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31st Annual Virginia Film Festival Draws Big Crowds

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The 31st annual Virginia Film Festival (FILE IMAGE) The 31st annual Virginia Film Festival (FILE IMAGE)

11/08/2018 Release from the Virginia Film Festival:

CHARLOTTESVILLE, VA – November 8, 2018 – The 31st Annual Virginia Film Festival once again delighted, engaged, and challenged audiences across Charlottesville with an expansive program that featured some of this fall’s hottest titles in addition to a vast array of features, documentaries, and shorts from around the world.

The Virginia Film Festival is a program of the University of Virginia and the Office of the Provost and Vice Provost for the Arts.

The 2018 Festival featured nearly 200 films, plus a guest list highlighted by two-time Academy Award-winning actor Christoph Waltz; Civil Rights leader Martin Luther King III; filmmaker Michelle Jackson (Another Slave Narrative); renowned film historian and Turner Classic Movies (TCM) host Ben Mankiewicz; and filmmaker Allen Hughes, who, along with his brother Albert, wrote and directed the groundbreaking and critically-acclaimed film Menace II Society 25 years ago.

Festival officials report that this year’s VAFF recorded 30,474 attendances, including paid and free events, which represents a slight increase over last year. The impact of the festival goes far beyond its venues, a fact supported by many Downtown Mall merchants who enjoy a surge in business each year throughout the weekend.

“We love the festival,” said local restaurant owner Will Richey, “not only for what they do, but for the vibe they bring to town every year. The amount of people who come downtown and fill the shops and restaurants is immediately perceptible. The downtown really lights up with film festival attendees, and I know every merchant and restaurant owner feels the same way.”

VAFF Director and UVA Vice Provost for the Arts Jody Kielbasa, who marked his 10th Virginia Film Festival this year, called this year’s festival among the best of his tenure.

“We are extremely proud of the program that we put together and the kinds of experiences it created for our audiences and guests. There was a sense of excitement in the air everywhere I went, starting with our sold-out opening night screening of Peter Farrelly’s Green Book, an important, personal and highly-entertaining film about Civil Rights that was presented in an authentic Green Book venue, and featured an introduction by new UVA President Jim Ryan. We were also absolutely thrilled to have Christoph Waltz with us, who in my opinion, may be the finest actor working today. We were so honored, just hours later, to welcome Martin Luther King III to The Paramount Theater to accompany the screening of Charlottesville, the new documentary produced by the UVA Center for Politics and Community Idea Stations, as well as to Old Cabell Hall, where his father spoke in 1963, for a Center for Politics’ hosted press conference.”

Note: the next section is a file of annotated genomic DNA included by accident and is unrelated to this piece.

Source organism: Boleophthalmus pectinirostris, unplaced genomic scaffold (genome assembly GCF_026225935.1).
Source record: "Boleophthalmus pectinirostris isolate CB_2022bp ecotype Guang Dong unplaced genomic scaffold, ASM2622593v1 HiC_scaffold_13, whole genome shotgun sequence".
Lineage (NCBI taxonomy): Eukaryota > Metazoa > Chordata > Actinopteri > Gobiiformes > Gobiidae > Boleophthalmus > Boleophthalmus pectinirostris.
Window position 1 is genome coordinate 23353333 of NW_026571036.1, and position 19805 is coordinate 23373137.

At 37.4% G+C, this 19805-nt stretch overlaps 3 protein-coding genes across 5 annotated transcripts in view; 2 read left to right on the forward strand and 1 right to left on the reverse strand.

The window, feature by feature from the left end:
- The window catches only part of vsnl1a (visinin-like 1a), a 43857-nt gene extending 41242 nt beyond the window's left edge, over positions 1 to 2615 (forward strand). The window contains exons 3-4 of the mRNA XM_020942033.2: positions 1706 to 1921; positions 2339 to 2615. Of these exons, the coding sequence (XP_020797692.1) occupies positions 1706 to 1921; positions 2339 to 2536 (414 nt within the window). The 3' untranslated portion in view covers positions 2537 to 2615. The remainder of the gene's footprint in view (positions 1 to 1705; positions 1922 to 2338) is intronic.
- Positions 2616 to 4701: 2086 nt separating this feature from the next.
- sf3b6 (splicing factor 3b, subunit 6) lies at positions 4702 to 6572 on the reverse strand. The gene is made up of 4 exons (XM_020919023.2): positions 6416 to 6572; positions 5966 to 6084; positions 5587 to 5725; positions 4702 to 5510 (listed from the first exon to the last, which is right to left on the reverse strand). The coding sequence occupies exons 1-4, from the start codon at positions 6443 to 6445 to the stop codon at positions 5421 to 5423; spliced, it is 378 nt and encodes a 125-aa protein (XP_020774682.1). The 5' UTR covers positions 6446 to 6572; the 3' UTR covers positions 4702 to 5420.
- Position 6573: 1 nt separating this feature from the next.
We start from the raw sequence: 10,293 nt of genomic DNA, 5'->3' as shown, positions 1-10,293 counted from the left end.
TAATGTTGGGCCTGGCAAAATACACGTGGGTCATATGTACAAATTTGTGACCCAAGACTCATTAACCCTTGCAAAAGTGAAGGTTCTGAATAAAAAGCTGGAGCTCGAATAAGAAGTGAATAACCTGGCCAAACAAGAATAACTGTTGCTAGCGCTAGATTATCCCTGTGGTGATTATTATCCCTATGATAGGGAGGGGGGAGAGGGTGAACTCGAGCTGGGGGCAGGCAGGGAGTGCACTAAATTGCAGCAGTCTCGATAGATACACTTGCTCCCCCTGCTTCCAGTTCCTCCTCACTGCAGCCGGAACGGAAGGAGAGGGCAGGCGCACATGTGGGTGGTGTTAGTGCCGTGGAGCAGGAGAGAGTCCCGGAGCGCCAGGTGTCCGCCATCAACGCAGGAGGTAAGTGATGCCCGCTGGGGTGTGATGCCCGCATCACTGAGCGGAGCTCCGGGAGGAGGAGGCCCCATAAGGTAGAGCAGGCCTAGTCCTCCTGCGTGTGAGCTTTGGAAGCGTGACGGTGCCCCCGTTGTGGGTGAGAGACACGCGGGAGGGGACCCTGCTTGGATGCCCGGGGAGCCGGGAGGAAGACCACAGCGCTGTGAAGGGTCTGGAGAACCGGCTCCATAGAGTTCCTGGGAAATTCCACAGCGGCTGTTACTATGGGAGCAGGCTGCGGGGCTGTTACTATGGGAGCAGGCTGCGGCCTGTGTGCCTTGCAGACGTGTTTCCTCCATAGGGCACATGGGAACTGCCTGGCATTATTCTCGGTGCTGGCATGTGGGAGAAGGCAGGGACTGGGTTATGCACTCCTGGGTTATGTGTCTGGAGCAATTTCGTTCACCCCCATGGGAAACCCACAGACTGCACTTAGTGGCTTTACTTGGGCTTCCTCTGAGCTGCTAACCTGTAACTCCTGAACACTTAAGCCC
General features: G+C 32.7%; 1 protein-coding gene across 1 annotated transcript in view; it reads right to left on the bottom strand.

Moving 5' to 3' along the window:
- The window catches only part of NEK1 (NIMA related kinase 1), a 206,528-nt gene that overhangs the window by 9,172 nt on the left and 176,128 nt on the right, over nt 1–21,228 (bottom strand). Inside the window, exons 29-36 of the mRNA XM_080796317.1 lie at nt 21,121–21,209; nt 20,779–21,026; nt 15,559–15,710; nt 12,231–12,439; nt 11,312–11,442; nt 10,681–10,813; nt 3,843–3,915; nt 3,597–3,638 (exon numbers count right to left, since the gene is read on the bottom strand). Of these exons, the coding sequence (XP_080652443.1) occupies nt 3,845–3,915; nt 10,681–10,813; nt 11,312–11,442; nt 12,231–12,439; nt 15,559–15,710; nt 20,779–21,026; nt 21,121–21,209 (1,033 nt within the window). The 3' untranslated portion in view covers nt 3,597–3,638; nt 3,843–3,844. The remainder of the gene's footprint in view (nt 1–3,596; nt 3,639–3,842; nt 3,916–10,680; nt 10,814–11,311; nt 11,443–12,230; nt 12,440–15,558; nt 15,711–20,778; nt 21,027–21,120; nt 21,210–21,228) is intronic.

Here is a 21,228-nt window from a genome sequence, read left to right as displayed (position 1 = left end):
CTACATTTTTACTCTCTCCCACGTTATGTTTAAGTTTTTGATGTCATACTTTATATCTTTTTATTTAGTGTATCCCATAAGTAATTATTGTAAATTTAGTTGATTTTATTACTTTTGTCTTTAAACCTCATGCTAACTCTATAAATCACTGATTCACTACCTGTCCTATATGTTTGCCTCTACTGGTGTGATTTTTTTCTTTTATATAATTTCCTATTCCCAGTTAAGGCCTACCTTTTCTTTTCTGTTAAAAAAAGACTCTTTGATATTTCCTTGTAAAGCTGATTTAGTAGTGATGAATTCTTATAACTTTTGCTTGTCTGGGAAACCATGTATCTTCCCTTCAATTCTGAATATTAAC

Another highlight, Kielbasa said, came with the screening of the National Geographic documentary Into the Okavango, which was followed by a discussion with the film’s subject, conservation biologist Steve Boyes, appearing live via video from the endangered Okavango Delta. “It was truly amazing to be transported by the film to into this extraordinary region and story, and then to go to the exact location for a live interaction with Dr. Boyes. It was an unforgettable experience for all who were there.”

Kielbasa said another unforgettable experience came on Sunday afternoon at the Dickinson Center at Piedmont Virginia Community College, where a screening and discussion of the documentary Fiddlin’, about the annual Old Fiddlers Convention in Galax, Virginia was followed by a live performance that included old-time music legend Wayne Henderson and some young winners of the 2018 competition there.

“The musicians were just incredible,” Kielbasa said, “and it was a great example of the ways we are able to combine a film with a world-class arts presentation that brings it all to life.”

An additional example, Kielbasa said, came thanks to a master class presented for UVA Drama students by two-time Tony Award-winner Kelli O’Hara, who along with her husband Greg Naughton was a producer for the VAFF screening film The Independents. “This was a once-in-a-lifetime opportunity for these students to be mentored by one of Broadway’s biggest stars, and she could not have been more generous with her time and knowledge.”